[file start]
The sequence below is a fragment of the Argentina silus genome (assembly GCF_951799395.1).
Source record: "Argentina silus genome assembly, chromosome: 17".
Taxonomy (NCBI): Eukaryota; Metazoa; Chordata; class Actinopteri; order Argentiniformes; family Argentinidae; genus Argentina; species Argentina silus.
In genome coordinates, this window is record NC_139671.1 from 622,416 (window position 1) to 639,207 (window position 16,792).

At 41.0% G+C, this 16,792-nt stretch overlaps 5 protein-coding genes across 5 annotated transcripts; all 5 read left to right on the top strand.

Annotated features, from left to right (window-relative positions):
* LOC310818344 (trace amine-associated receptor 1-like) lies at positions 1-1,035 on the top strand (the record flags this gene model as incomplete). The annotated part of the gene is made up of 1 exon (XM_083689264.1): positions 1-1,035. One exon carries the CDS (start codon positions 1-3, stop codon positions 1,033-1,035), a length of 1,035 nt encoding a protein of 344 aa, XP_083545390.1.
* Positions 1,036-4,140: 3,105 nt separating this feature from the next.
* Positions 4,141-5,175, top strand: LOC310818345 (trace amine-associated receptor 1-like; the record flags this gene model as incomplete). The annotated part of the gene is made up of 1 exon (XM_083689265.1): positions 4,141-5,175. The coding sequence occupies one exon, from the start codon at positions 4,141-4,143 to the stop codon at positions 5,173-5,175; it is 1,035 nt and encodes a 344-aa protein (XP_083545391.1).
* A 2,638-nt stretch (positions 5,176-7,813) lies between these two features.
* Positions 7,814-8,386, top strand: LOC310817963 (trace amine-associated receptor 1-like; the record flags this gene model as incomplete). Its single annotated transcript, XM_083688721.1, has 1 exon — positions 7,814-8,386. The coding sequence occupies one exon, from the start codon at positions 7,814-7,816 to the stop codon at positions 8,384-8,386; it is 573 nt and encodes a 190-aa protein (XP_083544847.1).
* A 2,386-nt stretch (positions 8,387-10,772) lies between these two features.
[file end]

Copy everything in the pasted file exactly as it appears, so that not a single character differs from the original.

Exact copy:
The sequence below is a fragment of the Argentina silus genome (assembly GCF_951799395.1).
Source record: "Argentina silus genome assembly, chromosome: 17".
Taxonomy (NCBI): Eukaryota; Metazoa; Chordata; class Actinopteri; order Argentiniformes; family Argentinidae; genus Argentina; species Argentina silus.
In genome coordinates, this window is record NC_139671.1 from 622,416 (window position 1) to 639,207 (window position 16,792).

At 41.0% G+C, this 16,792-nt stretch overlaps 5 protein-coding genes across 5 annotated transcripts; all 5 read left to right on the top strand.

Annotated features, from left to right (window-relative positions):
* LOC310818344 (trace amine-associated receptor 1-like) lies at positions 1-1,035 on the top strand (the record flags this gene model as incomplete). The annotated part of the gene is made up of 1 exon (XM_083689264.1): positions 1-1,035. One exon carries the CDS (start codon positions 1-3, stop codon positions 1,033-1,035), a length of 1,035 nt encoding a protein of 344 aa, XP_083545390.1.
* Positions 1,036-4,140: 3,105 nt separating this feature from the next.
* Positions 4,141-5,175, top strand: LOC310818345 (trace amine-associated receptor 1-like; the record flags this gene model as incomplete). The annotated part of the gene is made up of 1 exon (XM_083689265.1): positions 4,141-5,175. The coding sequence occupies one exon, from the start codon at positions 4,141-4,143 to the stop codon at positions 5,173-5,175; it is 1,035 nt and encodes a 344-aa protein (XP_083545391.1).
* A 2,638-nt stretch (positions 5,176-7,813) lies between these two features.
* Positions 7,814-8,386, top strand: LOC310817963 (trace amine-associated receptor 1-like; the record flags this gene model as incomplete). Its single annotated transcript, XM_083688721.1, has 1 exon — positions 7,814-8,386. The coding sequence occupies one exon, from the start codon at positions 7,814-7,816 to the stop codon at positions 8,384-8,386; it is 573 nt and encodes a 190-aa protein (XP_083544847.1).
* A 2,386-nt stretch (positions 8,387-10,772) lies between these two features.